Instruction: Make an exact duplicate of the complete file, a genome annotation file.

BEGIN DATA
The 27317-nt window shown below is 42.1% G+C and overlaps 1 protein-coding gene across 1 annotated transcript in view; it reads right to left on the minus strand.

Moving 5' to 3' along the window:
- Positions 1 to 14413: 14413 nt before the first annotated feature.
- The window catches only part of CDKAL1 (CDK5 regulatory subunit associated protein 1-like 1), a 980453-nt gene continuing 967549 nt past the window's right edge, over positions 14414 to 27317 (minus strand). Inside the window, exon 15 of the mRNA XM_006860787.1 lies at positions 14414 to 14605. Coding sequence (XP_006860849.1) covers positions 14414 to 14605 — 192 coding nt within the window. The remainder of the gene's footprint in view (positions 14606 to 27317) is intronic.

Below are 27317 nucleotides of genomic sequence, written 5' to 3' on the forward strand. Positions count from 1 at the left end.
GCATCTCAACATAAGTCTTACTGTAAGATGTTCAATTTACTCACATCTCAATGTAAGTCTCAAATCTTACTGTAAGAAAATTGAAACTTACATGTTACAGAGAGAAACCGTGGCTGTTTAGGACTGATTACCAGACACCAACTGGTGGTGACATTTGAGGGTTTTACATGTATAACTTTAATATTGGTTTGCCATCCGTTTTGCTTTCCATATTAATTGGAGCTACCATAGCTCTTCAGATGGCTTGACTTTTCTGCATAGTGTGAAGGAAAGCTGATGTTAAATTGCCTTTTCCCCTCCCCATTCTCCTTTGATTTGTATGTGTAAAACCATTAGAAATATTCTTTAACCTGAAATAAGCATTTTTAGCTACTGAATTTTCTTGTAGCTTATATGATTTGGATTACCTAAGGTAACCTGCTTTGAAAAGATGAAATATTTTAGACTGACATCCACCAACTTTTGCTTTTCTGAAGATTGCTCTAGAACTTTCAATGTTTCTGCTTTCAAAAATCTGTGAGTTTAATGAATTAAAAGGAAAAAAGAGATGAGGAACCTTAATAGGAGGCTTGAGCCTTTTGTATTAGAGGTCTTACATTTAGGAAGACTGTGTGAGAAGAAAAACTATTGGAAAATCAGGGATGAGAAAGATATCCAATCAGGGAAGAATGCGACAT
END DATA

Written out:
The 27317-nt window shown below is 42.1% G+C and overlaps 1 protein-coding gene across 1 annotated transcript in view; it reads right to left on the minus strand.

Moving 5' to 3' along the window:
- Positions 1 to 14413: 14413 nt before the first annotated feature.
- The window catches only part of CDKAL1 (CDK5 regulatory subunit associated protein 1-like 1), a 980453-nt gene continuing 967549 nt past the window's right edge, over positions 14414 to 27317 (minus strand). Inside the window, exon 15 of the mRNA XM_006860787.1 lies at positions 14414 to 14605. Coding sequence (XP_006860849.1) covers positions 14414 to 14605 — 192 coding nt within the window. The remainder of the gene's footprint in view (positions 14606 to 27317) is intronic.

Below are 27317 nucleotides of genomic sequence, written 5' to 3' on the forward strand. Positions count from 1 at the left end.
GCATCTCAACATAAGTCTTACTGTAAGATGTTCAATTTACTCACATCTCAATGTAAGTCTCAAATCTTACTGTAAGAAAATTGAAACTTACATGTTACAGAGAGAAACCGTGGCTGTTTAGGACTGATTACCAGACACCAACTGGTGGTGACATTTGAGGGTTTTACATGTATAACTTTAATATTGGTTTGCCATCCGTTTTGCTTTCCATATTAATTGGAGCTACCATAGCTCTTCAGATGGCTTGACTTTTCTGCATAGTGTGAAGGAAAGCTGATGTTAAATTGCCTTTTCCCCTCCCCATTCTCCTTTGATTTGTATGTGTAAAACCATTAGAAATATTCTTTAACCTGAAATAAGCATTTTTAGCTACTGAATTTTCTTGTAGCTTATATGATTTGGATTACCTAAGGTAACCTGCTTTGAAAAGATGAAATATTTTAGACTGACATCCACCAACTTTTGCTTTTCTGAAGATTGCTCTAGAACTTTCAATGTTTCTGCTTTCAAAAATCTGTGAGTTTAATGAATTAAAAGGAAAAAAGAGATGAGGAACCTTAATAGGAGGCTTGAGCCTTTTGTATTAGAGGTCTTACATTTAGGAAGACTGTGTGAGAAGAAAAACTATTGGAAAATCAGGGATGAGAAAGATATCCAATCAGGGAAGAATGCGACAT